•Fleece (buy recycled at http://www.wildrosefarm.com/) scarves, blankets – If you don’t knit and don’t want to, fleece blankets are easy to make. Cut a rectangle of desired size – small for babies, larger for kids. Hem the edges, or just leave plain. Or, cut one-inch wide fringe all around the edge, or on two opposite ends. Leave it just like this, or for an even fancier blanket, choose two complementary fabrics and tie the fringe together. See here for more instructions and pictures.
Kids love to make things themselves. What about assembling them a kit for something they can make, like
•Kits for musical instruments out of recycled materials: Shakers can be made out of paper mâche and used light bulbs or out of clean empty containers filled with beans, for instance. For some really great ideas, check out bashthetrash.
•Kits for fleece blanket – you cut, they assemble (see above link for instructions).
•Garden kit – a little ceramic or peat pot, a little bag of soil, and seeds. Write a little poem about planting seeds and include it.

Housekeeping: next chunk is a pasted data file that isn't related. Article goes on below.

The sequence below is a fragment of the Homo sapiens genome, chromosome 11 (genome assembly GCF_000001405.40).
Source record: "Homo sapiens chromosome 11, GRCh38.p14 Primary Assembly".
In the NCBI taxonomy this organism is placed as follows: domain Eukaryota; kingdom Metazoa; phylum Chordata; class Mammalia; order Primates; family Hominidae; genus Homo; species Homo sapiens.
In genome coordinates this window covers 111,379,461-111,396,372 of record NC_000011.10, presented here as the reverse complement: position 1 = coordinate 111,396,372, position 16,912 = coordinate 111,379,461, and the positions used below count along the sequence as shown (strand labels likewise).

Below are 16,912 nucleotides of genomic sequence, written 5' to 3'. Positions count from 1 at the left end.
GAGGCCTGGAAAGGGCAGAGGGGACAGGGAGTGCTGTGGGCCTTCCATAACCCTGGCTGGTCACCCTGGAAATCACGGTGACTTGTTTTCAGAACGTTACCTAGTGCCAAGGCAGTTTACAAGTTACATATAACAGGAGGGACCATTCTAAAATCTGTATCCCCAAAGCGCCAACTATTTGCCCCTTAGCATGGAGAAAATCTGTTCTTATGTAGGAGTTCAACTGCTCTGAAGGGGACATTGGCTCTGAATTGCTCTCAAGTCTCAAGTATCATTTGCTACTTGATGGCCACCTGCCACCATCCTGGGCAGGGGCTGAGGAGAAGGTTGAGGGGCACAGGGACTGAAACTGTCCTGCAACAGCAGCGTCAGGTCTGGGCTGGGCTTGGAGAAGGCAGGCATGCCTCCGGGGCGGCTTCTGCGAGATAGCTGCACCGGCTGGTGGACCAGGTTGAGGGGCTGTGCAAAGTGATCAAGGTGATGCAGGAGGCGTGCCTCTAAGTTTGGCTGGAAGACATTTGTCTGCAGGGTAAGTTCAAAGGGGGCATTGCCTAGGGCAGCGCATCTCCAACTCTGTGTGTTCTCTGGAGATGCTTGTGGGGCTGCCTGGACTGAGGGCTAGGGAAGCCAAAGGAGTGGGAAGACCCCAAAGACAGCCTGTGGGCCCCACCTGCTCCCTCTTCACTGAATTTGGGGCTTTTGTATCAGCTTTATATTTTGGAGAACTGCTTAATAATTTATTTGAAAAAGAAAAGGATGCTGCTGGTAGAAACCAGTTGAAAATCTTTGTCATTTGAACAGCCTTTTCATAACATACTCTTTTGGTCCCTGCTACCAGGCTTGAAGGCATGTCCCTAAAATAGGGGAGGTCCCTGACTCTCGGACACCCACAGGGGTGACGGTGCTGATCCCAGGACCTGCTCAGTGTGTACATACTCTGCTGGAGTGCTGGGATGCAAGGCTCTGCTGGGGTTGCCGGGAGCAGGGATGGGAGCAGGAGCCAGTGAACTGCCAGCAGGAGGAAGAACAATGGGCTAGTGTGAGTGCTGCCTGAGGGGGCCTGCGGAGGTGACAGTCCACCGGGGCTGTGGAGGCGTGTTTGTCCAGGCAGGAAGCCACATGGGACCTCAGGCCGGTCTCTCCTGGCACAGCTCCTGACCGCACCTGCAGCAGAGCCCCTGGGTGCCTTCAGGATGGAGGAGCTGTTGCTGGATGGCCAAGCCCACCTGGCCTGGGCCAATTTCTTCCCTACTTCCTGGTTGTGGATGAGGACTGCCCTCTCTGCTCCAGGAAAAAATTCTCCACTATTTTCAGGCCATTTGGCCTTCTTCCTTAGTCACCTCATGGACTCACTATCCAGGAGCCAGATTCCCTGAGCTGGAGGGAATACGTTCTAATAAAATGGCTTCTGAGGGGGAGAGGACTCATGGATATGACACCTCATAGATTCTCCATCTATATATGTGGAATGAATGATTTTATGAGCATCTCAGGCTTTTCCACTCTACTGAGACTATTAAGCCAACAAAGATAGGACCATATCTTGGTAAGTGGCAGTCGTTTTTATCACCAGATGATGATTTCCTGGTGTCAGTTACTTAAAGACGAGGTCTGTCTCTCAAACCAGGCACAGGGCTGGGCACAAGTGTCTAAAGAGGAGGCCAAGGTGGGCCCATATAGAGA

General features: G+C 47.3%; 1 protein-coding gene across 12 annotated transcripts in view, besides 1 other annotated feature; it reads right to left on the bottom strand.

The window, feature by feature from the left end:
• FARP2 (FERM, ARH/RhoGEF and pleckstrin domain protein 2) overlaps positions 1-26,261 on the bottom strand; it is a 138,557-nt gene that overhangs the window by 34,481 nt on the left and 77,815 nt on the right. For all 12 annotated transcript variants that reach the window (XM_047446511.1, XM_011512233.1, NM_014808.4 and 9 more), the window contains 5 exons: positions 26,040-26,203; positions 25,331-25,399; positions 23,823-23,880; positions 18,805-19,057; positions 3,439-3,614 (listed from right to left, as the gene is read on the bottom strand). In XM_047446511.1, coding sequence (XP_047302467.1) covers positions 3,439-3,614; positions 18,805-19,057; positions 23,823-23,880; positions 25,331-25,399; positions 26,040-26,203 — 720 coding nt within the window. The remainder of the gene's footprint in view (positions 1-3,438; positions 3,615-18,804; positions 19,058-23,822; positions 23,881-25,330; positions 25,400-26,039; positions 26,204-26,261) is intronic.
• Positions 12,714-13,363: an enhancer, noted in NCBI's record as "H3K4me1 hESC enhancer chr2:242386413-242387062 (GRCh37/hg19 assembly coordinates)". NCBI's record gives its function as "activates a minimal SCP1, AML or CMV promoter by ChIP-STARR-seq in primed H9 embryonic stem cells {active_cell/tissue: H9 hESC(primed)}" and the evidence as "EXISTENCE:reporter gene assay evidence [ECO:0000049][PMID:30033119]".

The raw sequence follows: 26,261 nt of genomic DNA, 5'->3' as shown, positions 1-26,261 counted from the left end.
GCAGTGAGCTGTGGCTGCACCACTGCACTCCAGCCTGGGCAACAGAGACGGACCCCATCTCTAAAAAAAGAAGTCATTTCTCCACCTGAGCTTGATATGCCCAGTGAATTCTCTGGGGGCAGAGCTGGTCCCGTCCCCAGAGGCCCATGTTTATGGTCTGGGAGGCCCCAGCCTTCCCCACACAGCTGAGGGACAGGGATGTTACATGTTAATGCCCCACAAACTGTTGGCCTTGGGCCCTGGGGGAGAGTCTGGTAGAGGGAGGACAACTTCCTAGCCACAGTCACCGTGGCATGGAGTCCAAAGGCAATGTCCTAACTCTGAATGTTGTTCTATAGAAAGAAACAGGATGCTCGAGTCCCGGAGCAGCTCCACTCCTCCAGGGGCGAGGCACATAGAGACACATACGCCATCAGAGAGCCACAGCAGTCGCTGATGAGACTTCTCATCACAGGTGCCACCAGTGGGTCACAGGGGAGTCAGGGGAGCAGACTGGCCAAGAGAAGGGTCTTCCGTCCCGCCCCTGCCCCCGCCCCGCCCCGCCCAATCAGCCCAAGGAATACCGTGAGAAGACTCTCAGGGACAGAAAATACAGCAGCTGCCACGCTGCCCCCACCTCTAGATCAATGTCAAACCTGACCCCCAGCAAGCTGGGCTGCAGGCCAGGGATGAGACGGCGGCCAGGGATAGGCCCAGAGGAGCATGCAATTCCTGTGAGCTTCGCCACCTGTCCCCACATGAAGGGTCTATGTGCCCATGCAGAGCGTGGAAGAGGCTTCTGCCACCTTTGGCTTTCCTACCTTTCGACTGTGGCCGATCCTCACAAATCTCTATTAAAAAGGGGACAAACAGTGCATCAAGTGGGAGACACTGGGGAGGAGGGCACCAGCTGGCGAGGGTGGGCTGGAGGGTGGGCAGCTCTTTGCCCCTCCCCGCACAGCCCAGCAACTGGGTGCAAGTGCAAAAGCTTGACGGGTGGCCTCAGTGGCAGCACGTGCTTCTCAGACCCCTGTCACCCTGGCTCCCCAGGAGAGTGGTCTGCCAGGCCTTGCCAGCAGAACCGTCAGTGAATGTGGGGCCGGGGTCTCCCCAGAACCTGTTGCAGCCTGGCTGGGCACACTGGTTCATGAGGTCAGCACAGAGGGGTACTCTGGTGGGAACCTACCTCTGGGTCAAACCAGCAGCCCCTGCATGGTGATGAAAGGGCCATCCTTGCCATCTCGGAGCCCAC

If you’re looking for a nice gift a child can make, what about:
•Salt dough ornaments or figurines – Mix one cup salt with two cups white flour. Slowly knead in one cup water. Leave plain or color with a few drops of tempera paint. Cut with cookie cutters and make a whole in the top with a toothpick to make an ornament, or mold into figurines. Cook at 250 degrees for 2 hours. Let cool, and protect with gel medium if desired. What about a chess set, chunky beads, favorite characters, or little charms?
•Knitted scarves – Kids can learn to knit at about age five or six. Take a class together or learn from an elder!